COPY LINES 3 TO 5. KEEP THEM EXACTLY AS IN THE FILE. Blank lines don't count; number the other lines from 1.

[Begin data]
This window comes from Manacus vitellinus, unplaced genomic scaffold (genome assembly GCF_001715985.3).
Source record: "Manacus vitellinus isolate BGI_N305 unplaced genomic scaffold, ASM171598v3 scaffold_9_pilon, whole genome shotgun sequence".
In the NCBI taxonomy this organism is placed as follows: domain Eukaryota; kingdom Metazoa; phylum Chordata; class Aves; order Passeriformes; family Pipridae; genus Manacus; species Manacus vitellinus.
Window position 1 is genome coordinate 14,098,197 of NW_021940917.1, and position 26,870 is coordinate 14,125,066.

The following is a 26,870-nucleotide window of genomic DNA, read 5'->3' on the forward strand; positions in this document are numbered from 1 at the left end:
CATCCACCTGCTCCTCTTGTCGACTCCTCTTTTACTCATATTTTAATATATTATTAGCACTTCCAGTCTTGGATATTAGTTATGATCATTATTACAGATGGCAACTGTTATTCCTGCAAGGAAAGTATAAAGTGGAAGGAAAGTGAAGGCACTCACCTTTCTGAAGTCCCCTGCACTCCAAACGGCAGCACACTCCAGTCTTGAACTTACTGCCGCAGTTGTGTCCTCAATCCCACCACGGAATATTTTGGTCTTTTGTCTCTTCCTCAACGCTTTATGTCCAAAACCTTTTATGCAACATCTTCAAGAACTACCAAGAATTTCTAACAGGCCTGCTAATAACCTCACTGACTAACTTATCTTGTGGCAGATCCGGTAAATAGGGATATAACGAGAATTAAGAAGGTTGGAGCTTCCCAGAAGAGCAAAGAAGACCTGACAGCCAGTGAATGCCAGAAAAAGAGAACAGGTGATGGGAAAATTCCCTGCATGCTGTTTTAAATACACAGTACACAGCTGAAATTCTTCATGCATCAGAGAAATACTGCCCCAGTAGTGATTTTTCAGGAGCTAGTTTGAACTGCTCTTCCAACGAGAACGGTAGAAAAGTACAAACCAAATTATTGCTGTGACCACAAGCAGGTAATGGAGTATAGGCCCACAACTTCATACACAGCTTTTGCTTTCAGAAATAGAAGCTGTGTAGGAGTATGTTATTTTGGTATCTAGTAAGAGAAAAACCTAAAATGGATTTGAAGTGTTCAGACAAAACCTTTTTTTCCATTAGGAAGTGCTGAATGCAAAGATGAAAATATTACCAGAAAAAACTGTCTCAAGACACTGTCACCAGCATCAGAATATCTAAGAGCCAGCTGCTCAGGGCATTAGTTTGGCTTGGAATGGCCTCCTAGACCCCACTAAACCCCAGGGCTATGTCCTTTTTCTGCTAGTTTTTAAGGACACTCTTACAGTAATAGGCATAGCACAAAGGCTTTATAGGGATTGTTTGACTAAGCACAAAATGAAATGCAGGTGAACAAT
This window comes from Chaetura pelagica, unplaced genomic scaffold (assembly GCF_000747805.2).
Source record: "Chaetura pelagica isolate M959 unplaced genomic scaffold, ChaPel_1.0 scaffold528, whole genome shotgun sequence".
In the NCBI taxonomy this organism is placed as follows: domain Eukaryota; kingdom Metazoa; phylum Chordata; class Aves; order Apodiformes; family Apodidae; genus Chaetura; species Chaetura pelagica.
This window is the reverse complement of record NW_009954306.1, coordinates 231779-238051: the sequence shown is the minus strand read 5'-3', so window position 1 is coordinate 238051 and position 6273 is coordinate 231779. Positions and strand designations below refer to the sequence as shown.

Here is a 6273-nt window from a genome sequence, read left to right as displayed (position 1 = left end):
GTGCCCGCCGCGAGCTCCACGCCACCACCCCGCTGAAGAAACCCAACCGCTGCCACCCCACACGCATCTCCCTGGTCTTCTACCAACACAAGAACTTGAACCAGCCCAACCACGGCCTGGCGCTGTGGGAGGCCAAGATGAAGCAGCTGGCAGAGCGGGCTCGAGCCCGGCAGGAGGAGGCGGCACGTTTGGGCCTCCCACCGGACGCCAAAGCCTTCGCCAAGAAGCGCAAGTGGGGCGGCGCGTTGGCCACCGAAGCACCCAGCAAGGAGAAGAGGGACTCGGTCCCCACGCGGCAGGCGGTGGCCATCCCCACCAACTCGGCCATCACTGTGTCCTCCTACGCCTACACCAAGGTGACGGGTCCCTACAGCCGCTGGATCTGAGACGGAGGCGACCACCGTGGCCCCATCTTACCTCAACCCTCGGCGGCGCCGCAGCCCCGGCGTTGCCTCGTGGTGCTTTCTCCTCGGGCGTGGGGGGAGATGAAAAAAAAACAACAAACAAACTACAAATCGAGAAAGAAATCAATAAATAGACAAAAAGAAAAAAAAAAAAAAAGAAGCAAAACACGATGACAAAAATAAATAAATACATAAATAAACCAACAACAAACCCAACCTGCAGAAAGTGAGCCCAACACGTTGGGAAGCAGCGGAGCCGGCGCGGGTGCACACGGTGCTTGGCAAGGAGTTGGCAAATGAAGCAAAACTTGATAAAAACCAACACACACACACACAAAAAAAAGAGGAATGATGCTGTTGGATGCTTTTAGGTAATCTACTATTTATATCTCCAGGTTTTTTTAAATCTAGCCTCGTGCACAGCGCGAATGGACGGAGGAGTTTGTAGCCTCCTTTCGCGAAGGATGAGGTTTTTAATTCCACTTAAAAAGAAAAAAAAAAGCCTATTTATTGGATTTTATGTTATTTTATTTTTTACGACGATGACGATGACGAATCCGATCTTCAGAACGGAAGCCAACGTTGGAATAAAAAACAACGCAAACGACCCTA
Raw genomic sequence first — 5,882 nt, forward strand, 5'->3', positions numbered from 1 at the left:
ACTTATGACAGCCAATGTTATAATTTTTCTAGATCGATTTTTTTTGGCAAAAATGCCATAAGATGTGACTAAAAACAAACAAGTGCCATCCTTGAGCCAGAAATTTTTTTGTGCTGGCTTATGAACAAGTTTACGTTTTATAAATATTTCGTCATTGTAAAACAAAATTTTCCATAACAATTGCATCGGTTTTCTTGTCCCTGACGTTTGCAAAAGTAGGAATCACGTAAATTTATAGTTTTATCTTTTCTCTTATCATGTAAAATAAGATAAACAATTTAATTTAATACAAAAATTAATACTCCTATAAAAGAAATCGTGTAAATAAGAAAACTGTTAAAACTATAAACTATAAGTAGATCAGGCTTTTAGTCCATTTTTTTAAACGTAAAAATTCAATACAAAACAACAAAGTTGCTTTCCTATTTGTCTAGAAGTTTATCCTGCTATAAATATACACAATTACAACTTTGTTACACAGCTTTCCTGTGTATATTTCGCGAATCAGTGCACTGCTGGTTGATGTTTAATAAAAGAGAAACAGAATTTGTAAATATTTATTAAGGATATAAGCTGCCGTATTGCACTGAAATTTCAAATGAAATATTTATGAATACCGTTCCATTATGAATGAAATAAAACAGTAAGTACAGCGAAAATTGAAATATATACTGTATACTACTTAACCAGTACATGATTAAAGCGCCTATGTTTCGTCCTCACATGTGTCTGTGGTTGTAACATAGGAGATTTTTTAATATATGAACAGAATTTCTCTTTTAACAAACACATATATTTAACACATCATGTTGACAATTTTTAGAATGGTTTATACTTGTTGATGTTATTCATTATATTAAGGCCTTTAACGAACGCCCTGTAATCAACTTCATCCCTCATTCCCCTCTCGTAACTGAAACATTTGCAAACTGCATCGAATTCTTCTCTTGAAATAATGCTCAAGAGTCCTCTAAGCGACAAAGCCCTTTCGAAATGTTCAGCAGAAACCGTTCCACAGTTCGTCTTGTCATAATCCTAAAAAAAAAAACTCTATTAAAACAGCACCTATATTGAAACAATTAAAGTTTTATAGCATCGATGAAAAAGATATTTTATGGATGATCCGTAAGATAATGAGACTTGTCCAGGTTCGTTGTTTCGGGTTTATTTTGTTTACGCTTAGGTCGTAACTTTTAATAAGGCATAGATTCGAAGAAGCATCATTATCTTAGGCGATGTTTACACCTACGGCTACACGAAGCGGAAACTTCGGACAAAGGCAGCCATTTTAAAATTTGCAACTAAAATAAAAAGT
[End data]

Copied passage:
In the NCBI taxonomy this organism is placed as follows: domain Eukaryota; kingdom Metazoa; phylum Chordata; class Aves; order Passeriformes; family Pipridae; genus Manacus; species Manacus vitellinus.
Window position 1 is genome coordinate 14,098,197 of NW_021940917.1, and position 26,870 is coordinate 14,125,066.

The following is a 26,870-nucleotide window of genomic DNA, read 5'->3' on the forward strand; positions in this document are numbered from 1 at the left end: